This book is a re-telling of Beauty and the Beast with a twist. The "Beast", Valor Lionhardt is very rich and handsome, but his heart has turned to bl...moreThis book is a re-telling of Beauty and the Beast with a twist. The "Beast", Valor Lionhardt is very rich and handsome, but his heart has turned to black stone after his proposal of marriage to Coquette de Bellamont is refused by her father. Three years later, sweet, innocent Coquette is given in marriage to the dark Lord of Roanan to save her father's life - or so she thinks. She soon finds out that her vain father has traded her life for three merchant ships, a manor house, and gold. Coquette must learn to tame her beast, and Lord Roanan must learn to give up revenge and love again.
I liked this story pretty well. It was inventive and different from other Beauty and the Beast stories. It had a sweet romance, but not as steamy as Shackles of Honor. Even though it is not my favorite of McClure's books, I still recommend it. She writes clean romance, which I am highly in favor of. (less)
I am trying to figure out my feelings on this book. On the one hand Tally's personality was completely ugly in this book but that wasn't really her fa...moreI am trying to figure out my feelings on this book. On the one hand Tally's personality was completely ugly in this book but that wasn't really her fault. I felt really bad about Zane - or rather that Tally was repulsed by him but still wanted to save him at the same time. Despite not liking Tally much at all I was really captivated by the plot. I wanted to see where it was headed. I really enjoyed the ending. (less)
Gemma Doyle grew up in India with her family, but desperately wants to go live in London to be introduced to society. In a scary turn of events she ge...moreGemma Doyle grew up in India with her family, but desperately wants to go live in London to be introduced to society. In a scary turn of events she gets her wish. However, this comes with a price, she now has secrets she has to keep from her fellow students at Spence, a girl's finishing school. She is only beginning to discover that she has a secret frightening power that she is trying to understand, and a stalker who wants her to forget all about it. I really enjoyed this book and look forward to reading the other two books in the series. It has a little bit of fantasy element to it, but it still has a base in reality, which I like. (less)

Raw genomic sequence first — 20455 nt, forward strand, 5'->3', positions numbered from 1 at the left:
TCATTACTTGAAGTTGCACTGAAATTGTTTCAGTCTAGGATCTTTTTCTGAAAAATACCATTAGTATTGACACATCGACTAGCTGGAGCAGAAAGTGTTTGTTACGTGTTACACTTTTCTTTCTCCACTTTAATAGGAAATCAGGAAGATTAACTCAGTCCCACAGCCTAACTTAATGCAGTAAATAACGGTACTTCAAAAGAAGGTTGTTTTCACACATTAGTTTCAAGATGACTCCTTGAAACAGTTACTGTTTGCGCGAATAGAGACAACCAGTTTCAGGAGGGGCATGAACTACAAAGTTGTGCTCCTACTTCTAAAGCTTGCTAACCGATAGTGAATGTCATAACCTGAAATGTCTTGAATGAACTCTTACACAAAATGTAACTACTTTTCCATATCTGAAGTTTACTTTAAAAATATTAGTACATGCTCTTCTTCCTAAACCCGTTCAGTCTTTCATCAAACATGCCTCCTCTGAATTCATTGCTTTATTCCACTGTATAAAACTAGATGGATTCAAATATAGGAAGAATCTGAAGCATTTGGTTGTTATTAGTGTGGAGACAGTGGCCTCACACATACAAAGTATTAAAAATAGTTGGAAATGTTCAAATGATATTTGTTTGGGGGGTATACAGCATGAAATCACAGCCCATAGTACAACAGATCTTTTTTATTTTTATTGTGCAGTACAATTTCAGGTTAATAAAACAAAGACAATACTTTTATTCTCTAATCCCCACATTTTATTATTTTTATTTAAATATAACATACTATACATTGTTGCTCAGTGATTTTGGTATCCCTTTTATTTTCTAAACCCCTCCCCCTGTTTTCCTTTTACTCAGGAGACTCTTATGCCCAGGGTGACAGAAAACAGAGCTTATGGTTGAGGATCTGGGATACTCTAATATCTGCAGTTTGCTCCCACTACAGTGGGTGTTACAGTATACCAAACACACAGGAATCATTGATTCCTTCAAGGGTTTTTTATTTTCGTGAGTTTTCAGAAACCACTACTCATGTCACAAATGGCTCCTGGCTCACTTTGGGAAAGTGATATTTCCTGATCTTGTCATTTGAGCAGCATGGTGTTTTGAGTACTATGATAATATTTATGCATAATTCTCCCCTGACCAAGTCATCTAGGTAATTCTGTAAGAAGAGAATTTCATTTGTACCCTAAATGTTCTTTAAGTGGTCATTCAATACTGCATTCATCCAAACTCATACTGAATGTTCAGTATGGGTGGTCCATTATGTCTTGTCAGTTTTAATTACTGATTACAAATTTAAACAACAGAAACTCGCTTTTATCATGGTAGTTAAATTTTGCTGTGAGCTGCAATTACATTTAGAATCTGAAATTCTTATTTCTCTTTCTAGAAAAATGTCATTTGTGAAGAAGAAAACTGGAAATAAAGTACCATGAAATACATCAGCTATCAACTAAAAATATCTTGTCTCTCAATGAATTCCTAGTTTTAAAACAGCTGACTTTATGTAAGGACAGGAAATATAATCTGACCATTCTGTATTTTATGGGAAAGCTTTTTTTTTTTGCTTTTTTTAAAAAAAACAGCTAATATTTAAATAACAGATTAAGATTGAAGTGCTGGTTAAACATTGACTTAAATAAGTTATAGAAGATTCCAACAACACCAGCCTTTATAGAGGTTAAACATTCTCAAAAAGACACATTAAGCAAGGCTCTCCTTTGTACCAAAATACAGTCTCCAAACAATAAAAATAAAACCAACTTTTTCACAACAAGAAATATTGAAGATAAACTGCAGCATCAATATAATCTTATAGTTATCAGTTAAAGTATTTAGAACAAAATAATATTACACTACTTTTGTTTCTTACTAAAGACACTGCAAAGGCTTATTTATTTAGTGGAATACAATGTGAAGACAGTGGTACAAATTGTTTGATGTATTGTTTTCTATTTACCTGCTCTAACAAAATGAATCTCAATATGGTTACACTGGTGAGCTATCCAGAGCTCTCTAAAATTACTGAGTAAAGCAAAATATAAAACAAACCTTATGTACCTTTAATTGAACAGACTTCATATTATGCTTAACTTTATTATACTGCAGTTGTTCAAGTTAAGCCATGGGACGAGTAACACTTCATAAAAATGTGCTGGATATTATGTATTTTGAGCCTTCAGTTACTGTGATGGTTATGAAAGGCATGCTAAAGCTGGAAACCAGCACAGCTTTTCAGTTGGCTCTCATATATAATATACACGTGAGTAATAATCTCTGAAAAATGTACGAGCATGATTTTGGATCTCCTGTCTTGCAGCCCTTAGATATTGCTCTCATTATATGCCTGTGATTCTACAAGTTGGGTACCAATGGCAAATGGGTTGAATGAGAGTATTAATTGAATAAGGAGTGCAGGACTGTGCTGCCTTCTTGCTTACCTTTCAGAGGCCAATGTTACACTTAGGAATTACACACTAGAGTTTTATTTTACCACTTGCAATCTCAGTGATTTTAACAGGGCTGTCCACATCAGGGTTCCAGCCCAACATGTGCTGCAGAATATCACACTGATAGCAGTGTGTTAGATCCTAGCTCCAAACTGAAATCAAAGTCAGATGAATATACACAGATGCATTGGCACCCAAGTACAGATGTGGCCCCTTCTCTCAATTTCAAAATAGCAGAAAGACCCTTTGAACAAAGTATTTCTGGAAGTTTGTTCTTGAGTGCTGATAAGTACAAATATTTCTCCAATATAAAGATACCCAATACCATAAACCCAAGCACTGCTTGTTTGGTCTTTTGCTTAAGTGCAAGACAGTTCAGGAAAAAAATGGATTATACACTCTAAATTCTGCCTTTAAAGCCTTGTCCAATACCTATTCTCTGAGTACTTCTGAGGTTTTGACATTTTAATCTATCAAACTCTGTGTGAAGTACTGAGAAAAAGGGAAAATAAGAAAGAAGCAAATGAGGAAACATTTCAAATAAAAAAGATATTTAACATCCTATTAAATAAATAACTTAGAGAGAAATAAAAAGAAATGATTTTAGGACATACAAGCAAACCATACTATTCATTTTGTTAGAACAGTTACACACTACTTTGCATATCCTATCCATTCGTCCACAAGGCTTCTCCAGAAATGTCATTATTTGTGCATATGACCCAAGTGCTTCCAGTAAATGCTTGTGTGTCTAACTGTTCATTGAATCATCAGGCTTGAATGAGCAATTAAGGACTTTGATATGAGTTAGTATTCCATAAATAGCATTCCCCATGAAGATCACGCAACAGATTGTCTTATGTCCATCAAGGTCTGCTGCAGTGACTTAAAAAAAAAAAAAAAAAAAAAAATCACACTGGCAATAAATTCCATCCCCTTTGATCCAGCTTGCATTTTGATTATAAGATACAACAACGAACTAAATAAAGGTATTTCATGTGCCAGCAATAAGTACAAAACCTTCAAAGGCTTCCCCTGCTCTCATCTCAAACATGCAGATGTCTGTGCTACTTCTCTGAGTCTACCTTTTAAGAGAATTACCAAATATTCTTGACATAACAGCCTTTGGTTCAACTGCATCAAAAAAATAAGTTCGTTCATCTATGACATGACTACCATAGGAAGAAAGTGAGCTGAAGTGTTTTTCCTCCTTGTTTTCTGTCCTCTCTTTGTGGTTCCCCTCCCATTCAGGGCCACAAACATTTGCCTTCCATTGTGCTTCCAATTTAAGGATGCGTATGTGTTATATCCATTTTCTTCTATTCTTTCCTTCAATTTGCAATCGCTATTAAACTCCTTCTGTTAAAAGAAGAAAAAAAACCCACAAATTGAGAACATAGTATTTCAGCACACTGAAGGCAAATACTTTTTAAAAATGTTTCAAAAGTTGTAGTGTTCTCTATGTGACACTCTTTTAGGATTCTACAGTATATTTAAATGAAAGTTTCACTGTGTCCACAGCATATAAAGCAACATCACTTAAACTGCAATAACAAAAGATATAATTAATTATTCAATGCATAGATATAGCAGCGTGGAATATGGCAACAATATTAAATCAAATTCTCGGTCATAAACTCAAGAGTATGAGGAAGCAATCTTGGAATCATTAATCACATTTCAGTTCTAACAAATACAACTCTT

Confessions of a Shopaholic is about a woman named Rebecca Bloomwood who lives in London and works for a financial magazine called Successful Savings....moreConfessions of a Shopaholic is about a woman named Rebecca Bloomwood who lives in London and works for a financial magazine called Successful Savings. She hates her job, and is constantly trying to find ways to make more money so she can support her shopping habit. She comes into some trouble when the creditors won't leave her alone. Will she ever find a way to pay them all off, but still buy the things she wants?
I wanted to read this book after having seen the movie. I loved the movie. For one thing it had a PG rating, which made me happy. Also, the movie was very funny, even getting laughs out of my hubby. I was a little nervous taking him to the movie, thinking it would be just another chick flick, but surprisingly it was better than expected.
Then I read the book. As book to movies go, this one didn't stick fully to the plot. There were some similarities, but the differences were in favor of the movie. I don't think I liked the book all that much. I certainly thought less of the main character, Rebecca Bloomwood. She was constantly lying to everyone, and even though she was in this terrible debt she kept spending like you wouldn't believe. I guess that's why she's a shopaholic.
I think I could feel a bit of pity for her, but even when faced with utter humiliation at having her accounts frozen she still wouldn't own up to being in debt. Even at the end of the book, nobody knows what incredible debt she is in.
Then of course she has the somewhat happy ending she's been daydreaming about all through the book. It just didn't seem like she learned any kind of lesson at all. She was lazy at work, and throughout the whole book she acted as if she knew nothing about finance. Suddenly she comes into some luck and seems she is a financial wizard and knew it all along if she'd just applied herself.
Another complaint I have against the book is the language. Besides the "F" word being used a handful of times, she was constantly using the Lord's name. It was really distracting, and I hated reading that over and over. It was just a little too much for me.
The only other thing I had a hard time with was relating to the story in that it is set in London. That isn't necessarily a bad thing, but it is hard to connect to stores, designers, magazines, and television shows frequently mentioned in the book. Thankfully the movie is set in New York, so it is more relative to the U.S. crowd.
Here is a quote from the book:
"For years now I've kind of operated under an informal shopping cycle. A bit like a farmer's crop rotation system. Except, instead of wheat, maize, barley, and fallow, mine pretty much goes clothes, makeup shoes, and clothes (I don't bother with fallow). Shopping is actually very similar to farming a field. You can't keep buying the same thing, you have to have a bit of variety. Otherwise you get bored and stop enjoying yourself."
Overall, I don't think I would recommend this book to anyone, but I fully recommend the movie. (less)